I have used disposable router bits for some years. This is the type
where the main shaft accepts disposable blades, usually with 2 or 4
cutting edges. These blades are held in by two grub screws.
Recently an associate mentioned that one had shattered whilst in use -
luckily the bits not harming the user or anyone else nearby.
The question is - since in my normal work stance the blade is very
close to my well developed stomach, I feel very much at risk and what
can I do to minimise this perceived risk?
It has been suggested that as a minimum a leather apron should be worn
( I think perhaps two).
Perhaps a bullet-proof vest?
Any suggestions or comments or experiences?
You'll always find someone who's got a story about a router bit flying
out of control. Even a tooth on a saw blade can break loose and fly...
On the other hand, I think your best bet is to double check your
cutters on the router bit each time you use them. Make sure all screws
are tighten properly and everything's fine. Maybe you can take the
habit of starting the bit at the slowest speed just to make sure
everything's well balanced and in good working order.
Aside from that, there's very little you can do to protect yourself
from a potential accident. Powertools are inhenrently dangerous and as
woodworkers, it's a risk we all have to accept or else you quit
woodworking... A leather apron would provide you very little protection
against a flying knife. Don't forget a router bit can spin as fast as
20 000 rpm. Where talking here of a speed in the range of a few
hundreds miles per hour. Bullets travel at a similar speed so if you
get hit by a flying knife at max speed it's like being shot with a .38
caliber. Your leather apron won't do anything...
IMHO, now you're just being silly. I'm not going to do all the math again,
but here's some sources, and their conclusion.
Router bit speed = ~60 mph at the tip for a 1" bit @ 20,000 rpm
From the rec.guns FAQ (http://www.recguns.com/Sources/VIIE8.html )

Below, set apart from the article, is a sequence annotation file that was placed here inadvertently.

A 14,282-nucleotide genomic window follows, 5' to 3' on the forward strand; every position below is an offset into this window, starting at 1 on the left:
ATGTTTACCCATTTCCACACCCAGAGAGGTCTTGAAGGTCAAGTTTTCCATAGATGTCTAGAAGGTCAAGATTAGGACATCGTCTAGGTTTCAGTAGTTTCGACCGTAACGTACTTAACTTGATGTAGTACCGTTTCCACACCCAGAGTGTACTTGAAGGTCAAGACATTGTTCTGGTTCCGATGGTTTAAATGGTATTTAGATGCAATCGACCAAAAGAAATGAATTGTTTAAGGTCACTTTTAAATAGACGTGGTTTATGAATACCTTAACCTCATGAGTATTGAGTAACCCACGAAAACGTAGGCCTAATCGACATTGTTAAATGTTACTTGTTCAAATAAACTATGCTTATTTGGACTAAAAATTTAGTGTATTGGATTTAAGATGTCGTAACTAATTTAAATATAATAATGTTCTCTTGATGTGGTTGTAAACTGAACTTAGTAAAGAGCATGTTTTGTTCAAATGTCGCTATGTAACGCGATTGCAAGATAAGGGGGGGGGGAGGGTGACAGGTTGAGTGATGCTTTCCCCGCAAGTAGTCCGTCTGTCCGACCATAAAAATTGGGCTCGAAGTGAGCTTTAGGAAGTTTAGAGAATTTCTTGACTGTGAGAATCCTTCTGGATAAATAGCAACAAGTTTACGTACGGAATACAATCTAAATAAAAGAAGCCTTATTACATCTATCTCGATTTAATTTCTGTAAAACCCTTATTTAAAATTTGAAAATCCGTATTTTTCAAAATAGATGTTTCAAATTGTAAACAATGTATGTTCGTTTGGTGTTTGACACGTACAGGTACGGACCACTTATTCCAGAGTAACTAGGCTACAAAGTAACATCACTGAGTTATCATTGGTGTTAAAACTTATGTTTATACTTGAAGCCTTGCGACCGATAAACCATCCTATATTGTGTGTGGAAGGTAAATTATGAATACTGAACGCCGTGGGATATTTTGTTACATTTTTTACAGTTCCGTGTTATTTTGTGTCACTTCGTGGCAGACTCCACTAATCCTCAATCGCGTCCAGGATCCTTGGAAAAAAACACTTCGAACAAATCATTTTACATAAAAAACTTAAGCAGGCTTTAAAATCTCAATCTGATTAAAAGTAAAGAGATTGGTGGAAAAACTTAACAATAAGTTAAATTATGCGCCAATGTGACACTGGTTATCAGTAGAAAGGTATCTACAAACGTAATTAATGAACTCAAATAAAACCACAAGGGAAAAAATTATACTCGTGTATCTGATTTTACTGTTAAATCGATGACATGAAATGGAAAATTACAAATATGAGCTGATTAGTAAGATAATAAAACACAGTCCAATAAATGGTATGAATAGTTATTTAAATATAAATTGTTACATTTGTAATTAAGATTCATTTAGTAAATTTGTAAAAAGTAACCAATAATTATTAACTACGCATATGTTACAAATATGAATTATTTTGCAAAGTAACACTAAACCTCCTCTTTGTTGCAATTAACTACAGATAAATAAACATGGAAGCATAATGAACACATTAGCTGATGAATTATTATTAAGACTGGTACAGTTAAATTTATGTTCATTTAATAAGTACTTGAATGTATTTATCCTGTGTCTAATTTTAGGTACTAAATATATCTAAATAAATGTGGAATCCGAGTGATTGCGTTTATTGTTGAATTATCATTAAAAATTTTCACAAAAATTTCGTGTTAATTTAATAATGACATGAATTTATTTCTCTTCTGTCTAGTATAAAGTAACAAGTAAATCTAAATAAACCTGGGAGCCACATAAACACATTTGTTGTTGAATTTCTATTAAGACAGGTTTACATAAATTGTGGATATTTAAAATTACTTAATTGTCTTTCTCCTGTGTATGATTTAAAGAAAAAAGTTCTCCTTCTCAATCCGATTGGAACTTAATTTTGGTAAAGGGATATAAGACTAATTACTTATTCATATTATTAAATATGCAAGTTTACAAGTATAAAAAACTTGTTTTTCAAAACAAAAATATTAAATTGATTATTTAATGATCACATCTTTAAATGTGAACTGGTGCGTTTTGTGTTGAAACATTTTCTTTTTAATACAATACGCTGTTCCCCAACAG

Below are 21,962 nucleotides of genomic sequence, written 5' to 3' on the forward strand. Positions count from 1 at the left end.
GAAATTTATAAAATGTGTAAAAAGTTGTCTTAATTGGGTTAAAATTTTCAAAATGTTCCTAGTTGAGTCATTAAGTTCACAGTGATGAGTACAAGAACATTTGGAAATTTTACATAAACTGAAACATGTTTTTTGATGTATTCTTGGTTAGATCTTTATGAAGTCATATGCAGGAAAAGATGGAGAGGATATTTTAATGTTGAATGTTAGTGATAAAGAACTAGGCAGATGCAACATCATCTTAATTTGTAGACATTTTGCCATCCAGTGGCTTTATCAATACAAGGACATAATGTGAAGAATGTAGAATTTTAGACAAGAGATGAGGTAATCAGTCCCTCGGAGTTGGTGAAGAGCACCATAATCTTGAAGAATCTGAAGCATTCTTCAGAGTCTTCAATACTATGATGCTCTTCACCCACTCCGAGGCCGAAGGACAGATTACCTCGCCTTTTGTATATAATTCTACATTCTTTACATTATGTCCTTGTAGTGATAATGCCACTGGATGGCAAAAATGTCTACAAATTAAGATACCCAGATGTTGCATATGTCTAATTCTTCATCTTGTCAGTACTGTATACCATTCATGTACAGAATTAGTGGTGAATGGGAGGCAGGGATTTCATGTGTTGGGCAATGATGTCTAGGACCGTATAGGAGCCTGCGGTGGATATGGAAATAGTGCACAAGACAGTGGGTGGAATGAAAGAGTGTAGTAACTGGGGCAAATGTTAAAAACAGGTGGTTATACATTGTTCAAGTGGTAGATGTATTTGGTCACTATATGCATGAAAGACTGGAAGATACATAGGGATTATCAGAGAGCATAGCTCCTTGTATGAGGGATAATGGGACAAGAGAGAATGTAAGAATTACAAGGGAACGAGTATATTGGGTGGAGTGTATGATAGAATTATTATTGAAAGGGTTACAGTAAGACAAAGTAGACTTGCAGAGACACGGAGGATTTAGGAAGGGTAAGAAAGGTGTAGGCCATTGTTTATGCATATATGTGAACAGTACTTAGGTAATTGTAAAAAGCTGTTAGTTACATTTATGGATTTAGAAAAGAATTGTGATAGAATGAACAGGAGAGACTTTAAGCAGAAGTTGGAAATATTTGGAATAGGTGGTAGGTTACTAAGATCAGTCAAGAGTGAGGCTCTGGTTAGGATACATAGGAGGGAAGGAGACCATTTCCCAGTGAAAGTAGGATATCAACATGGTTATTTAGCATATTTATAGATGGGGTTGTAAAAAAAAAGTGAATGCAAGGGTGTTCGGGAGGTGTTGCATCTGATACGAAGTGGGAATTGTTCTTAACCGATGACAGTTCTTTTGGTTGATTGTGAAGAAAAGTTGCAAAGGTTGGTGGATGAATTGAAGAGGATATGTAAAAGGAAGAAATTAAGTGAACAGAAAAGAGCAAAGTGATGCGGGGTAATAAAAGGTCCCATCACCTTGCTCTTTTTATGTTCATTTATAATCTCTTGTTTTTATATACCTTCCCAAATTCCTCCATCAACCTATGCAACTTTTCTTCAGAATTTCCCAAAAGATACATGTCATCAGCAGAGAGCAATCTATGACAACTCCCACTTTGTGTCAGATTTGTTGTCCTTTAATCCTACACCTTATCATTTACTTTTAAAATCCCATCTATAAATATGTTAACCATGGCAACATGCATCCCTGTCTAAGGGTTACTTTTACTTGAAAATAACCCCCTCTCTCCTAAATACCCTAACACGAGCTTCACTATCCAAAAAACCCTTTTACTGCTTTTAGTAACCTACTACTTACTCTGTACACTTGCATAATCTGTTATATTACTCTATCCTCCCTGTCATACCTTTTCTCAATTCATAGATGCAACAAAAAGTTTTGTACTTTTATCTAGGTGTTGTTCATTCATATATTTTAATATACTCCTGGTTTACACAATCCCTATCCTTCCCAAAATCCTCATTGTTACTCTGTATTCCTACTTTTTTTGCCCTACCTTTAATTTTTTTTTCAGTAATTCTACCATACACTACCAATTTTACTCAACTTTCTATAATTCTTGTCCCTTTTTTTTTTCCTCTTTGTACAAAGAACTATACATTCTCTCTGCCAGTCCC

Muzzle velocity of a 38 special ranges from 1085 to 760 fps, depending on
weight of the bullet. Works out to
(velocity in f/s) f/s * 3600 seconds/hour / 5280 ft/mile = 739 mph to 518
Order of magnitude difference.
Another important measure is the amount of energy delivered. That same FAQ
lists the bullet energy at 156 to 290 ft pounds. For the router bit, I'm
going to pretend the largest fragment would be about the size of the bullet,
but I'm just making that up cuz I'm lazy. Since the wood-working FAQ lists
the kinetic energy as 1/2 * mass * velocity squared, and the only difference
is the velocity of the two projectiles, the amount of energy of the bullet
would be about 100 times greater. That gives the router bit 1.56 to 2.9
foot pounds of energy, which is less than a .177 caliber airgun.
Whew! Guess I shouldn't have taken today off. :) Net effect is I wouldn't
want to get hit with either item, but I'd much rather be hit by the router
bit pieces. Of course, this doesn't take into account the fact that the
router bit pieces are probably rather sharp, rather than "bullet" shaped,
the leather apron would probably be a good idea (can't hurt).
Routers are dangerous, no doubt. But, if it makes you feel any better,
I had a chunk of carbide off a bit fly off and hit my arm. It was a
pretty good cut, but it's not as if it put me in the hospital or
I did stop using cheap bits after that though :)
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